Social Advocacy in Counseling Written Answers

Pages: 15 (5374 words)  ·  Bibliography Sources: 15  ·  File: .docx  ·  Level: Doctorate  ·  Topic: Psychology


" Indeed many of the tenets and precepts of current social justice advocates are aligned with the postmodernist philosophy, which has been associated with Marxist principles by many scholars (e.g., see Johnson, 2009; Nicholson & Seidman, 1995). This is not to suggest that social advocacy is a "communist plot" but instead is an attempt to understand how social justice advocates may instead attempt to promote certain political agendas in the name of science. There is no denying that upbringing, environment, and experience shape who we are (this has always been the fundamental psychological principle of human behavior), but social advocates may attempt to exploit this principle in terms of certain agendas. The issues of social change are tackled by political scientists, social researchers, and sociologists as opposed to counselors or counselor educators

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Secondly, Smith et al. (2009) point out the social advocacy as a paradigm makes certain bold claims, such as being effective clinically, when there is little or no empirical evidence for these claims. The research for the effectiveness of social advocacy as a counseling paradigm that can add to positive treatment outcomes suffers from poorly designed studies with small effects. The notion that societal illness leads to mental illness places the counselor in a role of an agent of social change as opposed to treating clients or families with personal issues. Social advocacy theory and practice are expressed in professions such as political science, social work, and sociology. How would or why would a counselor add to these professions and still keep their separate identity? There has been a shift in some areas of counseling skill; however, these new competencies might present with good face validity, there is little empirical support with regards to their efficacy in counseling. This is a key issue.

TOPIC: PhD Model Answer on Social Advocacy in Counseling Social Assignment

Let us relook at some of the research cited previously. Dohrenwend (2000) notes the association with oppression, stress, and poor health both physical and mental health. There are so many issues with Dohrenwend's conclusions it is almost tragic that a peer-reviewed journal would print them. First, it is STRESS and not oppression that is related to issues with health. This literature is vast and is not new by any means (e.g., see Carlson, 2011). Stress is the culprit in this paradigm. Now, if only oppression caused stress or if only stress lead to mental health issues then one could argue Dohrenwend's conclusions have some basis and are sound. But in fact stress has many causes that include things like being oppressed by society, a harsh or ill spouse, a job, getting divorced or married, etc. Prolonged stress is associated with the increased risk of having poor health (Carslon, 2011), but stress is not causal as not everyone who experiences the same stressors develops health issues. Moreover, not everyone who belongs to a disenfranchised group of some type develops mental health problems either. These notions of cause and effect, association, and the definition of a risk factor are so elementary that a first-year undergraduate statistics student should know them, but apparently some researchers are not aware of "correlation does not imply causation" (as we should have all heard many times). A risk factor is some condition, practice, or entity that increases the probability of developing an illness or disorder, but it is not causal (Redelmeier, Koehler, Liberman, & Tversky, 1995). As it turns out, most of the research cited by Ratts and others that attempts to present societal oppression as a direct cause of mental illness is flawed in a like manner. If these theorists wish to define stress, and not social oppression as a culprit and make the study of stress-related illness a new paradigm they are a bit late, as that paradigm already exists and is called health psychology (Marks, Murray, Evans, & Estacio, 2011).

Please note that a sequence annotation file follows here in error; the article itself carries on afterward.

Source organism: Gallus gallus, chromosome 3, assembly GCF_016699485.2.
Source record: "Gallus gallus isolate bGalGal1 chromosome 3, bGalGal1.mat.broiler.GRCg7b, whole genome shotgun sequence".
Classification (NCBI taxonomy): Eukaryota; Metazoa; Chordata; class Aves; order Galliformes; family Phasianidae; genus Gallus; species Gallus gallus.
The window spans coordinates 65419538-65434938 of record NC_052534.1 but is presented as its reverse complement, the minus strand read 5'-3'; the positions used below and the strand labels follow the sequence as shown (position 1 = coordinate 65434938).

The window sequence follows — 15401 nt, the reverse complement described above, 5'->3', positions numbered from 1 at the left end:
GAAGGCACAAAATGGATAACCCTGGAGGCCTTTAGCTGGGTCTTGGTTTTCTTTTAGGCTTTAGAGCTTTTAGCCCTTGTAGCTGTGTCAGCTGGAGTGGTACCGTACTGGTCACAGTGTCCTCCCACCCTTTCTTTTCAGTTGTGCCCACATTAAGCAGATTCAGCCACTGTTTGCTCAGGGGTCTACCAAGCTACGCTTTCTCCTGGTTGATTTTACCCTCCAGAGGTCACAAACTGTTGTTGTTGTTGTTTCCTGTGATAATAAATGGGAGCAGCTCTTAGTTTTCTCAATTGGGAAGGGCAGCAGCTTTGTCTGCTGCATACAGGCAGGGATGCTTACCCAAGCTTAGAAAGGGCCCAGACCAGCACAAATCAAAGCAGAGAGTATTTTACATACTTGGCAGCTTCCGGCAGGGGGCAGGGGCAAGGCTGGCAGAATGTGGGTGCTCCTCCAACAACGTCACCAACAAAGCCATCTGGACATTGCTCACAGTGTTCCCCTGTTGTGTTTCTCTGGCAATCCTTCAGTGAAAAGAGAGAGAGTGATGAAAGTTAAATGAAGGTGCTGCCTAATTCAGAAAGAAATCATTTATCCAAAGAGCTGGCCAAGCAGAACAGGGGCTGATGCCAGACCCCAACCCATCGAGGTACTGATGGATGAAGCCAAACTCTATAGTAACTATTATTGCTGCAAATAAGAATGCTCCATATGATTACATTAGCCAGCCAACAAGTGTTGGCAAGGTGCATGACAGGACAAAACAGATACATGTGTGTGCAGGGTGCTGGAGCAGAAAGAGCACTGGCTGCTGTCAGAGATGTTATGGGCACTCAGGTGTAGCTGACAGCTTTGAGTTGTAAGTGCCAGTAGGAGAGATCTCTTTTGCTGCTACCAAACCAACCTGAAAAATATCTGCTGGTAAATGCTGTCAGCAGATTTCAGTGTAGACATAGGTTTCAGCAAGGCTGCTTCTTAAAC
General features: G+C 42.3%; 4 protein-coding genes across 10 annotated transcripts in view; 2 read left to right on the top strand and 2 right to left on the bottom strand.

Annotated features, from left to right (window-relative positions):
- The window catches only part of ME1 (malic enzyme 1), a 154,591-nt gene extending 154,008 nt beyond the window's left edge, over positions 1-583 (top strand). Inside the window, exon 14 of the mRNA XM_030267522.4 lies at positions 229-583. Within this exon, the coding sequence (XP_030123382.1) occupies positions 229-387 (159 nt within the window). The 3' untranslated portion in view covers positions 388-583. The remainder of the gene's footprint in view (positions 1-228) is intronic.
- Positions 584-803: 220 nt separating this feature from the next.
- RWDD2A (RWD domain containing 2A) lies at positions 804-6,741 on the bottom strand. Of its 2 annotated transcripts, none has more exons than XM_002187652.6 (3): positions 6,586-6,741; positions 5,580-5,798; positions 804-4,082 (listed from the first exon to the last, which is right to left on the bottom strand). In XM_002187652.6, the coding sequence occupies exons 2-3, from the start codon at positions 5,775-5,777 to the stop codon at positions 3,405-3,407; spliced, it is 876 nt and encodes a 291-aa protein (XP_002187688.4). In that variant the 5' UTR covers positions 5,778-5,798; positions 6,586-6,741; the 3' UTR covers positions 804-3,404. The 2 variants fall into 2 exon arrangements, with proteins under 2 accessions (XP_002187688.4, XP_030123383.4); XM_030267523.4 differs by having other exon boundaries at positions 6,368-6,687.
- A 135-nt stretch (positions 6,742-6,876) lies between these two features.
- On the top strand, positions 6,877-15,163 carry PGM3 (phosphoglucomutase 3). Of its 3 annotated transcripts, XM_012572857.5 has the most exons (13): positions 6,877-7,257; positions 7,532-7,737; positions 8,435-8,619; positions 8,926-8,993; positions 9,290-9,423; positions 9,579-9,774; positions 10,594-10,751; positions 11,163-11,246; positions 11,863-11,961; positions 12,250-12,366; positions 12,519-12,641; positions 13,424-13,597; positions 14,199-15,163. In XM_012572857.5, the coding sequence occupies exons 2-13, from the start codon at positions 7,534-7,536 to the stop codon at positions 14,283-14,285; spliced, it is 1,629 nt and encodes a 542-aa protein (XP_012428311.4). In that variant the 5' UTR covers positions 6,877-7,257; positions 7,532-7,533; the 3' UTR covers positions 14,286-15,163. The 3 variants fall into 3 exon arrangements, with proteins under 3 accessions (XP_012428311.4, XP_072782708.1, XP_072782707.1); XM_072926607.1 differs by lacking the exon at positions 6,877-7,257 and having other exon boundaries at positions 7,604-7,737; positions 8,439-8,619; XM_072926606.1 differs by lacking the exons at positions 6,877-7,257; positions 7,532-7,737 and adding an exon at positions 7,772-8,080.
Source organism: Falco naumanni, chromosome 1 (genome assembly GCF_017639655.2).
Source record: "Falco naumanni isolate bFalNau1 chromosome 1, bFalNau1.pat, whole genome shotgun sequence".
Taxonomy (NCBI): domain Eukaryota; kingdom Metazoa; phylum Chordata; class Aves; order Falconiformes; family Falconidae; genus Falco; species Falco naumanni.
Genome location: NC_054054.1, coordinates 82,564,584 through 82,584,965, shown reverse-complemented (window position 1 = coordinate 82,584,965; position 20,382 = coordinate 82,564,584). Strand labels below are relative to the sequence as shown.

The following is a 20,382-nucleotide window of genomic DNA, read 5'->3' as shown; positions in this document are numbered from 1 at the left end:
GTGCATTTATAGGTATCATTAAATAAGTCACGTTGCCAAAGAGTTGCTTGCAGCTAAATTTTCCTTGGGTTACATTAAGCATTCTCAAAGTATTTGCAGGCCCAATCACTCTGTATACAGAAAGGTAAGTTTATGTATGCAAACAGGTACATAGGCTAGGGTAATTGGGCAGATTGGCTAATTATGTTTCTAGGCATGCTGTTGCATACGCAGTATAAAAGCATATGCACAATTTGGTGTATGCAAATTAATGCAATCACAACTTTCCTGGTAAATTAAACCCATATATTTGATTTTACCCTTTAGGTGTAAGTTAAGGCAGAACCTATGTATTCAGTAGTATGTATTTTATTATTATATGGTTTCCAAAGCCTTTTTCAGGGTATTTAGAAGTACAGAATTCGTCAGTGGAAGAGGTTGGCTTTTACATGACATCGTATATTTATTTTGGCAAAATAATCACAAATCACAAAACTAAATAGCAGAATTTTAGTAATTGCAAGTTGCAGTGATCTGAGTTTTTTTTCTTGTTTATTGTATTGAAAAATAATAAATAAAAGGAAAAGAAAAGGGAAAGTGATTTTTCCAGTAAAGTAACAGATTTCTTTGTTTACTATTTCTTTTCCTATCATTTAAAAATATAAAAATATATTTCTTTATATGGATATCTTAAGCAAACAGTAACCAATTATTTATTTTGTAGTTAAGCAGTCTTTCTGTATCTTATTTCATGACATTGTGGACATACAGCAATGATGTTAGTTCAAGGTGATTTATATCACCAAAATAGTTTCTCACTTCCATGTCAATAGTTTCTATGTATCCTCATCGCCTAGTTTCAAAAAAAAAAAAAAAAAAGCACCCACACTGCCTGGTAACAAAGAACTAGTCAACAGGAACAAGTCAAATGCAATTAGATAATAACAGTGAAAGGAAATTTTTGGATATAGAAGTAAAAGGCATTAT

Third, Smith et al. (2009) make a good case that when one investigates the history of paradigms in psychology and counseling there is little support for the assertion that social advocacy is the "fifth force" in psychological thought. Instead these authors view this movement as a recurring wave on the social sciences and in counseling. They note that there have been several past instances (e.g., Dworkin & Dworkin, 1971; Goldman, 1971) where advocacy was encouraged as a response to social trends of those times. Social advocacy is a historical label for the birth of the counseling profession. Ratts (2009) states that the paradigm is not rediscovered but instead redefined as Kuhn (1970) outlined.